Expensiveness in stocks made Buffett to shift his philosophy from the idea of bargains to stocks that were merely cheap and had wonderful business prospects. Understanding the changes in the economy, he currently has adopted a philosophy which believes that ‘It’s far better to buy a wonderful company at a fair price than a fair company at a wonderful price’. Buffett’s strategy on investing in a wonderful business at fair price is built on staying away from anything that seems complicated. He says that it is most important to know one’s circle of competence and to stick with it. He added that the size of that circle of competence is not very important, however knowing the boundaries is vital. Understanding and sticking to his own circle of competence favored him to stay away from technology stocks during the maniac technology boom popularly known as the ‘dot-com bubble’ from 1995-2001. He focuses only on companies which are easy-to-understand businesses for him like insurance (GEICO). GEICO generates large amount of consistent cash flow that he reinvests in Berkshire Hathaway.
Even though we see that Buffett revised his investment philosophies a couple of times. But he, never inched a bit from the philosophy taught by Benjamin Graham: ‘Price is what you pay, Value is what you get’.
Warren Buffett has placed a great deal of importance on investing in companies having ‘moat’. These are companies with an advantage, legal or operational which prevent competitors from entering and affecting margins of business. He has developed an expertise for looking at businesses as a whole and chooses companies solely based on their overall potential. He is seen holding companies for long-term and seeks ownership in quality companies only. These companies are capable of consistently generating free cash flows. When Buffett invests in a company, he is hardly concerned with whether the market will recognize its worth. His only concern is how well the company can make money as a business. Buffet also concentrates on buying companies outright as buying these companies outright allows him to keep his portfolio relatively concentrated. He is known for his early investments in companies like See’s Candies, GEICO, Coca-Cola, American Express etc. which was based on his circle of competence.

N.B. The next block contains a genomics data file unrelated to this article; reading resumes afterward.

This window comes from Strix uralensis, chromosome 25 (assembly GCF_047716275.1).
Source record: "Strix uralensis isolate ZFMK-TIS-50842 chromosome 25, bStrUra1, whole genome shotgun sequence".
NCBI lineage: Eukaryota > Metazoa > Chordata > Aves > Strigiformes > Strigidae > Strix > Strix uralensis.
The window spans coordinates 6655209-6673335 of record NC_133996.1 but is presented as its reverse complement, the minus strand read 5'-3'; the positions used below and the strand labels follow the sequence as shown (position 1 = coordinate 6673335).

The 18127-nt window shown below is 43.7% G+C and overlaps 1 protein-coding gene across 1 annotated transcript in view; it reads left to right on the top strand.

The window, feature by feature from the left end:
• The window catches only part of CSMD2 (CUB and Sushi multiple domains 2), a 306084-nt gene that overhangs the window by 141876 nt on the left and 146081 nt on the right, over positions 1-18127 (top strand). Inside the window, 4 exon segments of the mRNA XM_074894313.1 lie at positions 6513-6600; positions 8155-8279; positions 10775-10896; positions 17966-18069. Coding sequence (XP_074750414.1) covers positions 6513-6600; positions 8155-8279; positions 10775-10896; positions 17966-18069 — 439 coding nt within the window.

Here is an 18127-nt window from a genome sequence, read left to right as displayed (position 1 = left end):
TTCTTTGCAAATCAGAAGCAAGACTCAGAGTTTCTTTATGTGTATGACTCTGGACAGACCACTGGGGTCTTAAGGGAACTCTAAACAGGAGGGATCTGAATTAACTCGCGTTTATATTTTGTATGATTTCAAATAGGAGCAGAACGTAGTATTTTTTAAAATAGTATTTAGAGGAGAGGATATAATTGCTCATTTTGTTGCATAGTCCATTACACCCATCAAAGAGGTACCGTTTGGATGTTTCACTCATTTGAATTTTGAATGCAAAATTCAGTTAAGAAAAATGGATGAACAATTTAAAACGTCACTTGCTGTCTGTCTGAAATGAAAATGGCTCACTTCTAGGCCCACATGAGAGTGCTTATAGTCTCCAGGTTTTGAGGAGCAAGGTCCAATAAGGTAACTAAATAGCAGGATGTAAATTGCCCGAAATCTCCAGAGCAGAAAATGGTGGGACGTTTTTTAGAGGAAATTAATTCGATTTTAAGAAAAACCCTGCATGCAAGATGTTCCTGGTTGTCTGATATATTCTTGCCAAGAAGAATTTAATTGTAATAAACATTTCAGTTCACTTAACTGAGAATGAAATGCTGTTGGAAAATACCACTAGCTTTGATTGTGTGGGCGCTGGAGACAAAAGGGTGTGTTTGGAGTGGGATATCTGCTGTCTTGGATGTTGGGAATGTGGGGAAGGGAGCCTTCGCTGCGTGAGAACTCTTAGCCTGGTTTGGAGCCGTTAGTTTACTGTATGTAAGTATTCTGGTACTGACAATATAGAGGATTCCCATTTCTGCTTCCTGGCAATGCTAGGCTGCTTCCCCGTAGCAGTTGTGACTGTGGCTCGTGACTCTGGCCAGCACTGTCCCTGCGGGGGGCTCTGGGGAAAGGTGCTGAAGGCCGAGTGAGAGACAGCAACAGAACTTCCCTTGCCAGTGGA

He continues his legacy of writing at Berkshire Hathaway too. He writes to his shareholders every year as Shareholder Letters. These letters are full of wisdom (that nearly anyone can understand) on various topics such as investing, money, life and much much much more. These letters occupy a very special place in business and finance.
What should I learn? There is an ocean of wisdom with this billionaire investor. Few things that I would love my reader to inculcate in their investment philosophy are to start investing (very) early, (always) invest in wonderful businesses with economic moat, and invest keeping long term horizon in mind (without fail). This would help investor’s start their wealth compounding journey in the right direction.
And lastly, for Warren Buffet fans/ disciples, CNBC.com has created ‘The Warren Buffett Archive’ which is the world’s largest collection of Buffett speaking about investing, money, business and life.
I am sure you’ll love it.
That’s all for now.
Until next time.